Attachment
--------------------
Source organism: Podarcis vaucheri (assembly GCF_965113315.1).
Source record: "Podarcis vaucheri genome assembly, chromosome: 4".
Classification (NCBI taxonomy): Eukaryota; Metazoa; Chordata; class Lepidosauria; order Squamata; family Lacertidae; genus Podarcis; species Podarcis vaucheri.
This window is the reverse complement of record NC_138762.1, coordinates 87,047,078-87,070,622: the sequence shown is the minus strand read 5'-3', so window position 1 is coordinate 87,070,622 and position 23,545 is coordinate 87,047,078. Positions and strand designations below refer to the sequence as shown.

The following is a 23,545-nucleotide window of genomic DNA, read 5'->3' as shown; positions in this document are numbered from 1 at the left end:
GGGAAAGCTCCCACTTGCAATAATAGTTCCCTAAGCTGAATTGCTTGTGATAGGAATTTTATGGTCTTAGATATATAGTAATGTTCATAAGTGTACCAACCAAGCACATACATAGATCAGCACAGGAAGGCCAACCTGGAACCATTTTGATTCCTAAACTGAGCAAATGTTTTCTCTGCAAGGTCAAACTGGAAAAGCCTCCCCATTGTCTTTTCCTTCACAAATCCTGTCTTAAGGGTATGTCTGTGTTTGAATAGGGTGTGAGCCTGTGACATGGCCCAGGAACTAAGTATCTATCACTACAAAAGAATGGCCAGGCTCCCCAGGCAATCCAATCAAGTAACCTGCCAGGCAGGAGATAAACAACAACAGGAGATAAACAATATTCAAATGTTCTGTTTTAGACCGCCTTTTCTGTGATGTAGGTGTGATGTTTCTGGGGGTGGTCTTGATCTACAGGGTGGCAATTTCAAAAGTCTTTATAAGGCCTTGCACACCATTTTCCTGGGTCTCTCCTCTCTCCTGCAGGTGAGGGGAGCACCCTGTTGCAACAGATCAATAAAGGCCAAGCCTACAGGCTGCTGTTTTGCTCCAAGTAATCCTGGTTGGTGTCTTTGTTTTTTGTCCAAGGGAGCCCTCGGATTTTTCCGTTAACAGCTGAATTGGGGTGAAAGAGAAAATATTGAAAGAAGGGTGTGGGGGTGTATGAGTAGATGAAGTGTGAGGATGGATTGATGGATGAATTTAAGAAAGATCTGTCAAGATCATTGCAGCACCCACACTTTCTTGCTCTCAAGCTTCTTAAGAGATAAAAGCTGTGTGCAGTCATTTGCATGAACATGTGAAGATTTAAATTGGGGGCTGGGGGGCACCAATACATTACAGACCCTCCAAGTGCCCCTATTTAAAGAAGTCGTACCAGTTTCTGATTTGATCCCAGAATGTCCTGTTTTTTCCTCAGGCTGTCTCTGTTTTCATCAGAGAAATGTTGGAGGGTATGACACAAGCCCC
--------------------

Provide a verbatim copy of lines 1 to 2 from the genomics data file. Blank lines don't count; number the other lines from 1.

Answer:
Source organism: Podarcis vaucheri (assembly GCF_965113315.1).
Source record: "Podarcis vaucheri genome assembly, chromosome: 4".